A bit less than a year later, Blu-rayDefinition has caught up again with innovative American composer, David Chesky. Chesky is also a jazz pianist and infuses his music with jazz figures and dance rhythms. In our last interview we discussed several new concertos, collected in String Theory, and now, there is a new high-resolution download, The New York Rags, also reviewed on our site.
Lawrence Devoe: The obvious opening question: what inspired you to take on The New York Rags project?
David Chesky: Last summer I was listening to Dick Hyman’s recording (Dick Hyman Plays Duke Ellington, Reference Recordings]. Inspired by this music, I wanted to give a shot at writing piano rags. A month later, I had eighteen of them.
LD: I can hear some of the more obvious influences in these compositions as noted in their titles, specifically those dedicated to Leonard Bernstein and Duke Ellington. Can you tell me what other composers played a part in inspiring these works?
DC: My writing is a fusion of American jazz and modern classical harmony, so my foundation comes from Stravinsky, Bartok, Gershwin and Bernstein. All of these composers influence me. I fused my harmony with stride piano style: bass on first and third beats, melody on the second and fourth beats. Musically, we are a culture of syncopation. We have to incorporate it and nurture it. Today’s music, jazz, pop, and other types also play strong parts in what I write.
LD: I am fascinated by some of the titles given to your pieces. Clue me in on the ones not associated with places like Thanksgiving Day Parade or Kids, You’re Late for School.
DC: I always watch the Thanksgiving Day Parade with my kids and, I put the “Old MacDonald had a Farm” theme in the middle of this piece. Kids, You’re Late for School is my life every day, getting my six year-old twins to school.
LD: Chesky Records has always been associated with the highest quality recorded sound on its CDs and downloads, regardless of resolution. Given the wide selection of pianos that are out there, why did you choose the Yamaha Disklavier.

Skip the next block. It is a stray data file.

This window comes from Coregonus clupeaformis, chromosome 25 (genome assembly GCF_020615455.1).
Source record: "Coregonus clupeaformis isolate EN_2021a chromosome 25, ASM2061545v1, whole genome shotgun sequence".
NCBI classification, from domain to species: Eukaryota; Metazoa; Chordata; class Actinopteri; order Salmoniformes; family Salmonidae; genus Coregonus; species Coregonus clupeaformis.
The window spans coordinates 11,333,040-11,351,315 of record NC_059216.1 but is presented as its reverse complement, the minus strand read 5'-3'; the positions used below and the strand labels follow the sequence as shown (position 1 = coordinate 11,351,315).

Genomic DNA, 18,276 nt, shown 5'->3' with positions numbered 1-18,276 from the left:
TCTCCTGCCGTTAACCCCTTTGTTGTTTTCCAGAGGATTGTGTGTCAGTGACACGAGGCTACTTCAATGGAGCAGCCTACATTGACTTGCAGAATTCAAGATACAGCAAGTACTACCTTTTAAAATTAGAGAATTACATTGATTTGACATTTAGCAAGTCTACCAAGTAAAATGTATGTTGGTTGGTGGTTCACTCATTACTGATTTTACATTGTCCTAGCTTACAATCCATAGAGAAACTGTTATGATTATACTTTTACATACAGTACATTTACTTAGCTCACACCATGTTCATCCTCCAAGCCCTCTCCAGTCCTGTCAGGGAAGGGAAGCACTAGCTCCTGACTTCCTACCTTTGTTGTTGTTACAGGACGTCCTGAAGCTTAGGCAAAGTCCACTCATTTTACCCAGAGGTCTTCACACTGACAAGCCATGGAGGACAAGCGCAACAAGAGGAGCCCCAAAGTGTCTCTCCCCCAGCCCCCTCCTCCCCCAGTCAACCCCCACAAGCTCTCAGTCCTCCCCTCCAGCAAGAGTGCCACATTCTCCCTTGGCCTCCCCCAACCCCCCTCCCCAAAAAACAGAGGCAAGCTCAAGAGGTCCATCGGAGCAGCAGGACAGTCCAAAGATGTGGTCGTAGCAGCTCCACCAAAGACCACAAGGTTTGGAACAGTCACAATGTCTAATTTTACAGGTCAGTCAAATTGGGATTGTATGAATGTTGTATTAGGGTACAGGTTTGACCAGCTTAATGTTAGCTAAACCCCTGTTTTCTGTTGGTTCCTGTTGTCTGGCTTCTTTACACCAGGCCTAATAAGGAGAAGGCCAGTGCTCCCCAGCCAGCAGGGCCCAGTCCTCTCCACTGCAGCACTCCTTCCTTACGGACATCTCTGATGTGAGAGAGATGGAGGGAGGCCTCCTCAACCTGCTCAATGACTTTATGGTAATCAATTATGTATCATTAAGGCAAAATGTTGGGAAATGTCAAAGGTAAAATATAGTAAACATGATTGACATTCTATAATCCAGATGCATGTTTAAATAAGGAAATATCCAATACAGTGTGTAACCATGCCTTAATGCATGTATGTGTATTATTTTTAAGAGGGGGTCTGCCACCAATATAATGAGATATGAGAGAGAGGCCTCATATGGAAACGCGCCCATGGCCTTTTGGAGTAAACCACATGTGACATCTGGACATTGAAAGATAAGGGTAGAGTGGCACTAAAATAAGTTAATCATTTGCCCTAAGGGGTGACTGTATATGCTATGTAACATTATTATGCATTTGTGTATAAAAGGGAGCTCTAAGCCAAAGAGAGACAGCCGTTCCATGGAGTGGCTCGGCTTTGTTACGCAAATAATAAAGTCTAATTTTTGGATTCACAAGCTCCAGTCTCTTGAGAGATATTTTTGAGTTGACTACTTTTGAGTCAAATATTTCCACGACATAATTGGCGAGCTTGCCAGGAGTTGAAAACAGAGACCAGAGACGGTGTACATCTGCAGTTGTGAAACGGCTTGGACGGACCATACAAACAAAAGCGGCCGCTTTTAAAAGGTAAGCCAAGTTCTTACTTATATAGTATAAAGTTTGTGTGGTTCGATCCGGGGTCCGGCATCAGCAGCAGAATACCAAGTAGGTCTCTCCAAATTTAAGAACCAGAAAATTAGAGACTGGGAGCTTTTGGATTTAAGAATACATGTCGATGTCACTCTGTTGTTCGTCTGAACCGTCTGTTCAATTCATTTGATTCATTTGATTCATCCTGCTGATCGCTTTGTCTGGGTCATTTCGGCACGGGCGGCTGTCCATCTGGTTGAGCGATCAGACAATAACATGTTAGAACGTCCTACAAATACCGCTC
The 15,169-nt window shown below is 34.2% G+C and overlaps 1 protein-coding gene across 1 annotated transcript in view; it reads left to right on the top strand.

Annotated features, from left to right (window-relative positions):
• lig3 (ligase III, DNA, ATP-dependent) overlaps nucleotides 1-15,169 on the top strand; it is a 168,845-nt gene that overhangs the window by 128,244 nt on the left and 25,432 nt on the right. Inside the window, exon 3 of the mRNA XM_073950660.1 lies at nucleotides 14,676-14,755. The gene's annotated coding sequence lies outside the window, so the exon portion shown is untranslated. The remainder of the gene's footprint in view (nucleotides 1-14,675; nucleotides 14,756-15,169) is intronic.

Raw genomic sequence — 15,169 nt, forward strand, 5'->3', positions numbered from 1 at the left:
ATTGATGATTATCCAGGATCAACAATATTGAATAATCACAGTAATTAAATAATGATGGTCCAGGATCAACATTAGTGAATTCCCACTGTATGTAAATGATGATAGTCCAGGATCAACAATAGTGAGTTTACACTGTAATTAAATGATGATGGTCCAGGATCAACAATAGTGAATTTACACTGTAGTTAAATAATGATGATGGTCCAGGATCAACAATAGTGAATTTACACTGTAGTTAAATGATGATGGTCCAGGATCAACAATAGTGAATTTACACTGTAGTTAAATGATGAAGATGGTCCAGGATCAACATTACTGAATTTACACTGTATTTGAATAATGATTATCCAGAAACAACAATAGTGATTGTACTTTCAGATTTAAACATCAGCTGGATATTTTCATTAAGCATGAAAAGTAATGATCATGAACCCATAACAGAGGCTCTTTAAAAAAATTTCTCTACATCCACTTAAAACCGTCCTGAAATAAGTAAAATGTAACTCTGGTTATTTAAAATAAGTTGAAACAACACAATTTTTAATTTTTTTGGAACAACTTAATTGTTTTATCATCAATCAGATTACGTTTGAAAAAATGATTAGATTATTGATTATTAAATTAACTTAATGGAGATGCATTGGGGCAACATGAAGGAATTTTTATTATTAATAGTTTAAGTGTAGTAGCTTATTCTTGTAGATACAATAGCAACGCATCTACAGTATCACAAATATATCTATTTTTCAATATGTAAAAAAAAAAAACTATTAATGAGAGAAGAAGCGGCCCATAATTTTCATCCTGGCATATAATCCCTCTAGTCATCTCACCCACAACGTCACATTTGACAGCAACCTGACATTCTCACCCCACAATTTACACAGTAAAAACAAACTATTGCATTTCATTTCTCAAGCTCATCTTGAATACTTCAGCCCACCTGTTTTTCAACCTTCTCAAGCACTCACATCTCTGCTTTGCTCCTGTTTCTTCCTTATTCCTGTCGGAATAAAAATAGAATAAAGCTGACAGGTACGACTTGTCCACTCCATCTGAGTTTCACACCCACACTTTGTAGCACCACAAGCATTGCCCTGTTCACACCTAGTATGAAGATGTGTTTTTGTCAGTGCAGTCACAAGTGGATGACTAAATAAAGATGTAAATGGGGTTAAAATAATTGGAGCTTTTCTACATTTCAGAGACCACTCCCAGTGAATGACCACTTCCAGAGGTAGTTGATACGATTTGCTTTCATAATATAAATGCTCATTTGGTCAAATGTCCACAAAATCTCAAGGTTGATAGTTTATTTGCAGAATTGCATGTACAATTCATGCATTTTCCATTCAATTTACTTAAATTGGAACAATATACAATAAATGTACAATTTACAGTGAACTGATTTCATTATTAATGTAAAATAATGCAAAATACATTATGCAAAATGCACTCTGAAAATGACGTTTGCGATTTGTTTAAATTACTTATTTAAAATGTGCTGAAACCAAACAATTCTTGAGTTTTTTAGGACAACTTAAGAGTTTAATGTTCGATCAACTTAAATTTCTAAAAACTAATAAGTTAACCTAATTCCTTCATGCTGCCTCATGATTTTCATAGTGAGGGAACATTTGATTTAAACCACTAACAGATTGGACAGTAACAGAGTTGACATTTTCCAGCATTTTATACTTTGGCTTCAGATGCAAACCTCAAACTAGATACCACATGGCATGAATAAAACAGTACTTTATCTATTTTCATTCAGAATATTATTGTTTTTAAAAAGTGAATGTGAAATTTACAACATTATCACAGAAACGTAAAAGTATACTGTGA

DC: This piano is a recording system, and can be used as a player piano. Player pianos are precise. You can compile the whole recording over time, and just say to the engineer, “Hey, you record it.” Normally, you do about nine million takes. This way you can make the recording without tiring out the piano player.
LD: The 3D3A recording technology, at least from my listening perspective, seems to be a cutting-edge process for enhancing sonic realism. What do you see as the future for this technology and will you be making future recordings with 3D3A?
DC: I hope so. You are at a concert and your right ear hears the tuba before the left, while the left ear hears the violin before the right. At a concert, you have visual cues that help to locate the instruments. In a stereo system there is corruption that destroys the 3D effect of a live performance. You also lack the visual cues that assist with identification of instrumental location. When you play back a sound recording with a cross-talk filter, you get the density of the live performance restored.
LD: A final question for you, David. Are there some new Chesky works looming ahead for us to hear and enjoy?
DC: On September 15, 2013, my ballet will debut. It is a children’s ballet, Zephyrtine. I also have a jazz record coming out [Jazz in the New Harmonic on www.HDTracks.com]. A “rap” symphony is also in the works.
LD: Again, on behalf of Blu-rayDefinition, thank you for taking the time for talking with me. I am looking forward to hearing your latest release as soon I can download it.